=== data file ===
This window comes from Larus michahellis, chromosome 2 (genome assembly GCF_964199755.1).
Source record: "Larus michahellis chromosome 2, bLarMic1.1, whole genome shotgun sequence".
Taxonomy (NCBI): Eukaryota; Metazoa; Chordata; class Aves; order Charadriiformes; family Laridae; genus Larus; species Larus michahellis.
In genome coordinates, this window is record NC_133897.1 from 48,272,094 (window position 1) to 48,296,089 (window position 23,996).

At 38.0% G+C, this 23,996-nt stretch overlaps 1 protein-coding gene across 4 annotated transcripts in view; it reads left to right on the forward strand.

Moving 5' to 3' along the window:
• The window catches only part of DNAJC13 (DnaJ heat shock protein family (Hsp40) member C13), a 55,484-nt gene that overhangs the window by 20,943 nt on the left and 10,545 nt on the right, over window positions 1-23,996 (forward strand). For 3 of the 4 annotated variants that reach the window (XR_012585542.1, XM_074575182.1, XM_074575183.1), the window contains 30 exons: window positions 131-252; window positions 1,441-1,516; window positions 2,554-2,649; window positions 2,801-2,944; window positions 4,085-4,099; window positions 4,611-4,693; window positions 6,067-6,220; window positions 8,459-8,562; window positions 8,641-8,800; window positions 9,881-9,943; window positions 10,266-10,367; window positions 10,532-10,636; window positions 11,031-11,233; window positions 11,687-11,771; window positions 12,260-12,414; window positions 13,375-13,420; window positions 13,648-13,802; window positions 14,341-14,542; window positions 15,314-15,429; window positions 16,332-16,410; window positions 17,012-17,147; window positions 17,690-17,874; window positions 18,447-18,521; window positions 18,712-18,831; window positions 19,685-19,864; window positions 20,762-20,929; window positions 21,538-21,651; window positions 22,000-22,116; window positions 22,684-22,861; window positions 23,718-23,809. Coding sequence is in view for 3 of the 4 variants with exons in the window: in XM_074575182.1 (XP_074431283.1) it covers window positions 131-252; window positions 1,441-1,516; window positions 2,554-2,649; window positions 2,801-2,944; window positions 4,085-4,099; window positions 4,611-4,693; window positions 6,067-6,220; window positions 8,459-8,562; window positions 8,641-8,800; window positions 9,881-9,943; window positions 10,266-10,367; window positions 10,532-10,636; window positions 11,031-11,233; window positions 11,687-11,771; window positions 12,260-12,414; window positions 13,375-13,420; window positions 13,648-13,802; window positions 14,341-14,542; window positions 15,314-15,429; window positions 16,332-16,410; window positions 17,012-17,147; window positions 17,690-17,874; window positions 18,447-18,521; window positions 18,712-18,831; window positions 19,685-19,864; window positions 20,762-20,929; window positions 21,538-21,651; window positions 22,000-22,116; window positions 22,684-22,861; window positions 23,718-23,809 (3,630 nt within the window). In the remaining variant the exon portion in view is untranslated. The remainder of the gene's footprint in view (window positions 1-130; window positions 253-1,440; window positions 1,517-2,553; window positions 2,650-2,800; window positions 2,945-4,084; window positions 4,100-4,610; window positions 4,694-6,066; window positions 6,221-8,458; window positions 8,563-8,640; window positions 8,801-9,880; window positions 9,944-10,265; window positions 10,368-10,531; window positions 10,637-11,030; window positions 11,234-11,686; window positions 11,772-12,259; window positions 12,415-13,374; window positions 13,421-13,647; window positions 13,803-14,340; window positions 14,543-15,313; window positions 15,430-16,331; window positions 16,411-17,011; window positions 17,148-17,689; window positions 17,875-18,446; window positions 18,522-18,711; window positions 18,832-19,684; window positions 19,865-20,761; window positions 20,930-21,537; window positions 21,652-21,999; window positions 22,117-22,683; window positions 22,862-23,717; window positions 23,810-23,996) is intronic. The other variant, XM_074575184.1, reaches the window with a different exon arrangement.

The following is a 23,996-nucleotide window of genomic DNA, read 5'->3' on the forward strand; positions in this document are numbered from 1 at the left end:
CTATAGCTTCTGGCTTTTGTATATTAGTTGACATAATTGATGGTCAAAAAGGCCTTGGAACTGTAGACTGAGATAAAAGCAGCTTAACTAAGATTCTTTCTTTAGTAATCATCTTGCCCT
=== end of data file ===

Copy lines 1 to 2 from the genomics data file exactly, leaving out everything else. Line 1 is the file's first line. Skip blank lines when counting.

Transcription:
This window comes from Larus michahellis, chromosome 2 (genome assembly GCF_964199755.1).
Source record: "Larus michahellis chromosome 2, bLarMic1.1, whole genome shotgun sequence".